Bicycling is literally safer than NOT bicycling. It has health benefits WAY bigger than its risks. Quit scaring people into their noisy, polluting cars!

Here’s my response:

“Evidently, you haven’t spent much time on this site. Right up there, under Facts & Stats, it says this:

How safe is bicycling? Cyclists suffered in an estimated 52,000 injuries in 2009; making your odds of returning home safely from any given ride nearly 77,000 to one; the chances of surviving any given ride were over 6.3 million to one in your favor.

Sounds pretty safe to me.

On the other hand, statically, an average of 2 – 3 people are killed riding bicycles in the US every day. So while your risk on any given ride is infinitesimal, it’s going to happen to someone, somewhere. And every one of those “less than 1000” deaths you cite is someone’s son or daughter, mother or father, friend or loved one.

I often hear from the relatives of people killed while riding their bikes. And I can assure you it’s no small matter to them. I also hear from riders all levels, from beginning bike riders to experienced cyclists, who have been frightened off their bikes by one too many close calls, or one trip too many to the emergency room.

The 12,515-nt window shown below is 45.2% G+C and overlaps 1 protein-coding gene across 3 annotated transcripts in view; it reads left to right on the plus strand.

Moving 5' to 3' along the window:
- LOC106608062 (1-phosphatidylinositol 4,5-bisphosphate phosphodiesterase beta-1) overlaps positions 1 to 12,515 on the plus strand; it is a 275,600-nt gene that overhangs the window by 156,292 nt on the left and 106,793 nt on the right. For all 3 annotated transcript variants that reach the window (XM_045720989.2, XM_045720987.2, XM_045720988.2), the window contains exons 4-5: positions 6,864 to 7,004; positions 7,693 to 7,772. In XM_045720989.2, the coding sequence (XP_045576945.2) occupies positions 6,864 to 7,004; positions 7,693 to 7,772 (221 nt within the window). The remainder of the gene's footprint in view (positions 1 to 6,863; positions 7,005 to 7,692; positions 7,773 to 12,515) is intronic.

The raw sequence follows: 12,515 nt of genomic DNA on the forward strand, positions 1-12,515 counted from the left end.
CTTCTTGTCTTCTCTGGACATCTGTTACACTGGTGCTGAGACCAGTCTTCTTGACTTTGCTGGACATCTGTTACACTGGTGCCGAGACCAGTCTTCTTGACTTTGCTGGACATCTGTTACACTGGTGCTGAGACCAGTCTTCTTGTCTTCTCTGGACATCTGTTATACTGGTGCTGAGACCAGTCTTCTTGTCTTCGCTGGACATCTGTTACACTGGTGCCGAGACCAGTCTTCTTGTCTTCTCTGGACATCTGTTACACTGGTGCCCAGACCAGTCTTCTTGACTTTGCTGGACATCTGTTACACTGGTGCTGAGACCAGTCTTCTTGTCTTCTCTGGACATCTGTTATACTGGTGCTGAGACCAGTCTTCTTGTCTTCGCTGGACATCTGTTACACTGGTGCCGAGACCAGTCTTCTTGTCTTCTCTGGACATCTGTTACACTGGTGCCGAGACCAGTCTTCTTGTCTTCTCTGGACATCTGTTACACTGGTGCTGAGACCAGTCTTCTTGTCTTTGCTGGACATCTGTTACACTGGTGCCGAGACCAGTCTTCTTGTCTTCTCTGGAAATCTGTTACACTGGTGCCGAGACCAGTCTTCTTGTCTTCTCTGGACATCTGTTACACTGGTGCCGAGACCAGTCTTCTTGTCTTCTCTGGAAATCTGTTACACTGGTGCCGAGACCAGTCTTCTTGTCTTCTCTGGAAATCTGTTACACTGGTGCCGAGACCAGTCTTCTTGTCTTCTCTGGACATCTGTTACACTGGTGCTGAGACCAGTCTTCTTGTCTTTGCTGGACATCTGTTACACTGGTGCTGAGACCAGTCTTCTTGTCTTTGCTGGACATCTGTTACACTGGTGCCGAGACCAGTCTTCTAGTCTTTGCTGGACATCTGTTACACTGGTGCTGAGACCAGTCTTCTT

I’ve made four trips there myself, as I enter my 40th year of riding a bike as an adult.

So should we just tell everyone bike riding is safe, so get out there and just enjoy the ride, when their own experience tells them otherwise? Should we just say “oh well” when yet another innocent person gets sacrificed on the altar of the almighty automobile? Or should we fight like hell to make our streets safer for everyone?

I know what my answer is, because I’ve been doing this for 14 years now.

But remember this. Bike infrastructure isn’t there for experienced vehicular cyclists who have no fear of mixing it up with traffic. It’s for all the little kids and older folks, all the timid riders who won’t bike without it, and all the people like my wife, who are tired of picking their loved ones up at the hospital.